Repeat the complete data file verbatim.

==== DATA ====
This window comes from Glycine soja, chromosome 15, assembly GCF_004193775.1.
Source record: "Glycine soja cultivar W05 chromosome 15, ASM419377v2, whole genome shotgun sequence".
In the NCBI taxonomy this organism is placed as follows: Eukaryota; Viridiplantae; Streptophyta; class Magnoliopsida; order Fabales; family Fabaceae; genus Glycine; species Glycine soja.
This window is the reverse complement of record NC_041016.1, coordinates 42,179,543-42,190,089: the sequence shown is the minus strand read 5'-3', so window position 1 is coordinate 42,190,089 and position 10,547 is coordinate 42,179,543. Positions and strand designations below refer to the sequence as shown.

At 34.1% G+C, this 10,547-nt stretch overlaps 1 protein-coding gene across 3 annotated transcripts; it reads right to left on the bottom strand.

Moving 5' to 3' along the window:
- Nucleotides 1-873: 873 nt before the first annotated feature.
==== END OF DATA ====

This window comes from Glycine soja, chromosome 15, assembly GCF_004193775.1.
Source record: "Glycine soja cultivar W05 chromosome 15, ASM419377v2, whole genome shotgun sequence".
In the NCBI taxonomy this organism is placed as follows: Eukaryota; Viridiplantae; Streptophyta; class Magnoliopsida; order Fabales; family Fabaceae; genus Glycine; species Glycine soja.
This window is the reverse complement of record NC_041016.1, coordinates 42,179,543-42,190,089: the sequence shown is the minus strand read 5'-3', so window position 1 is coordinate 42,190,089 and position 10,547 is coordinate 42,179,543. Positions and strand designations below refer to the sequence as shown.

At 34.1% G+C, this 10,547-nt stretch overlaps 1 protein-coding gene across 3 annotated transcripts; it reads right to left on the bottom strand.

Moving 5' to 3' along the window:
- Nucleotides 1-873: 873 nt before the first annotated feature.